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New CYF worker: small, furry and here to stay

5 June 2009
For Immediate Use

New CYF worker: small, furry and here to stay

She is a four-year-old Border Collie cross dog, her name is Tess, and she is now a permanent part of the staff at Child, Youth and Family’s care and protection residence in Wellington.

Tess has moved in to the residence full-time to support therapeutic interventions with the young people who live in the residence. She is thought to be the first pet to live-in full time like this in New Zealand.

The initiative is a first for the Wellington SPCA who are monitoring the placement closely to ensure that Tess is settling in well. “We spent a long time talking with Child, Youth and Family before we placed Tess in the residence. We took the time to find the right dog with the right temperament, when we found Tess we knew she would fit in great” says Nick Taylor, Wellington SPCA Animal Operations Manager.

Having a pet live-in full time, also known as ‘pet therapy’, has a number of benefits for the young people including helping them to build empathy and learn nurturing skills. Pet therapy has been used in settings such as hospitals and prisons for many years where the pets will visit for short periods. Tess is thought to be the first pet to live full-time.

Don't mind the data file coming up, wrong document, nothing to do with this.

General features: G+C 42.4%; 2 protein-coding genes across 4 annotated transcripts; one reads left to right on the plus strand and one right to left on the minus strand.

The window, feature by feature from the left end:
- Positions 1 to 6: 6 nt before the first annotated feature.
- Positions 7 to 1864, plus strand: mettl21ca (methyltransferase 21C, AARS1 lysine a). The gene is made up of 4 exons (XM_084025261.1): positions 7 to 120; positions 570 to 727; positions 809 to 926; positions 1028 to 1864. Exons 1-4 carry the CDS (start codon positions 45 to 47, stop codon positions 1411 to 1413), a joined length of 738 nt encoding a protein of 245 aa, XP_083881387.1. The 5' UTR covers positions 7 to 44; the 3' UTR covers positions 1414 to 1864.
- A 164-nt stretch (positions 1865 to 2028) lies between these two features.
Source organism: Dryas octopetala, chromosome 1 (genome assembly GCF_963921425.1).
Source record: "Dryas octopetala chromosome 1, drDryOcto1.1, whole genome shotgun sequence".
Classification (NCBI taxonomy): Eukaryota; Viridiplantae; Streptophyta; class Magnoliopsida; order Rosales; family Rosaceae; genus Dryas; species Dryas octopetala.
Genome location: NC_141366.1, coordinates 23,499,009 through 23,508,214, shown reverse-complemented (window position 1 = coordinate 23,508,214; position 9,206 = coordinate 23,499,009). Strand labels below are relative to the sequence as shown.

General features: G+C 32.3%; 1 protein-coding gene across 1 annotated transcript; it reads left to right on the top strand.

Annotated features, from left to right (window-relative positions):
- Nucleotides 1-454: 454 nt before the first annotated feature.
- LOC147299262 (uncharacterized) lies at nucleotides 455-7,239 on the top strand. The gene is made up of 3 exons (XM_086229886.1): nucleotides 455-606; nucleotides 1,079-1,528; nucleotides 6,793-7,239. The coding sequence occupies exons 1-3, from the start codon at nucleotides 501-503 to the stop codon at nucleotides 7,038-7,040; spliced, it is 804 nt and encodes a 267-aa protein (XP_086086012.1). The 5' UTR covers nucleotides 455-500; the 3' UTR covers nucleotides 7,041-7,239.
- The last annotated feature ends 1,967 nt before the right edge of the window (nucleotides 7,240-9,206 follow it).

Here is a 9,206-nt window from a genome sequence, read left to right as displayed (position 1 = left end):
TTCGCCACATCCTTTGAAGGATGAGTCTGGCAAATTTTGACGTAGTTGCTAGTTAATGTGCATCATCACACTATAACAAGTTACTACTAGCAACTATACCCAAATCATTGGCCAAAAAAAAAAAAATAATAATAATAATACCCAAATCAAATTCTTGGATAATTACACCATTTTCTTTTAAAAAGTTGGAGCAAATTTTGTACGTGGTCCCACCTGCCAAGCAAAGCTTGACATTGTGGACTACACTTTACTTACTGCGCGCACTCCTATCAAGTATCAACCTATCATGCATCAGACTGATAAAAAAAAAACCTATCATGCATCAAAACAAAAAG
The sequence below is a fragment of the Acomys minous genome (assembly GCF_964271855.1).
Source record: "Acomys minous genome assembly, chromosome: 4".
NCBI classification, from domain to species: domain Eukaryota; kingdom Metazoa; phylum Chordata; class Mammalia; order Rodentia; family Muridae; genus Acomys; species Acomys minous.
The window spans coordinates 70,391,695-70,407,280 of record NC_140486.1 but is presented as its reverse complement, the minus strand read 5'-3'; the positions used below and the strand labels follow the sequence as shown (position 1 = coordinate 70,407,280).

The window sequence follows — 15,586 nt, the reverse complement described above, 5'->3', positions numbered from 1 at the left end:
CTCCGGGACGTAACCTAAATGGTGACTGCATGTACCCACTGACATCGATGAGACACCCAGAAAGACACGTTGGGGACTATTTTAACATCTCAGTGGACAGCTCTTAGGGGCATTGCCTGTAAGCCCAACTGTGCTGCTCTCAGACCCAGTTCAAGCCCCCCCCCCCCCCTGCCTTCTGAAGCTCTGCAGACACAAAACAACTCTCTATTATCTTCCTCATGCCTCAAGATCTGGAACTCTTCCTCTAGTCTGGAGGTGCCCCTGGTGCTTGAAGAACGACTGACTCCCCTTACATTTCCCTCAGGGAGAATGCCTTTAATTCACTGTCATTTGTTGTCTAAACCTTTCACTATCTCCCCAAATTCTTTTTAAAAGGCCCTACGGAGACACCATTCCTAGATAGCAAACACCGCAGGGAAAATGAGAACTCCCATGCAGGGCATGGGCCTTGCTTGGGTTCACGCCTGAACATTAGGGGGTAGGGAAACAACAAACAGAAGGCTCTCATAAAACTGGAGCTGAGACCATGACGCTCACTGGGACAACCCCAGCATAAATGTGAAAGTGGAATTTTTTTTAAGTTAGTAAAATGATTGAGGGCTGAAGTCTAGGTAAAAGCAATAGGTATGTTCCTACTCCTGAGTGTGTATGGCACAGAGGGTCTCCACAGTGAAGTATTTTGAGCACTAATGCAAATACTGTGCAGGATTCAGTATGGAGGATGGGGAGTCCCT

“We’ve had to make a few changes around the residence to give Tess the space she needs, including a private space for when she needs time out” says Ross Barber, Residence Manager for Child, Youth and Family.

The SPCA and Child, Youth and Family signed an Interagency Protocol between the two organisations in September 2008. The protocol sets down a formal working relationship in which the agencies will inform each other if they suspect animal or child abuse is occurring.

As a result of this closer working relationship, the SPCA has begun pet therapy programmes in both the Wellington and South Island Child, Youth and Family residences. The programmes bring animals into the residences to spend time with the children and young people and help them to develop pro-social interaction and to build nurturing skills. It then seemed a logical extension of the concept to include a pet becoming a full-time feature at the residence.

Notes for editors
• Ross Barber, Residence Manager (Child, Youth and Family) and Jennifer Rizzi, Education Officer (Wellington SPCA) are available for interview.
• Photos available on request.


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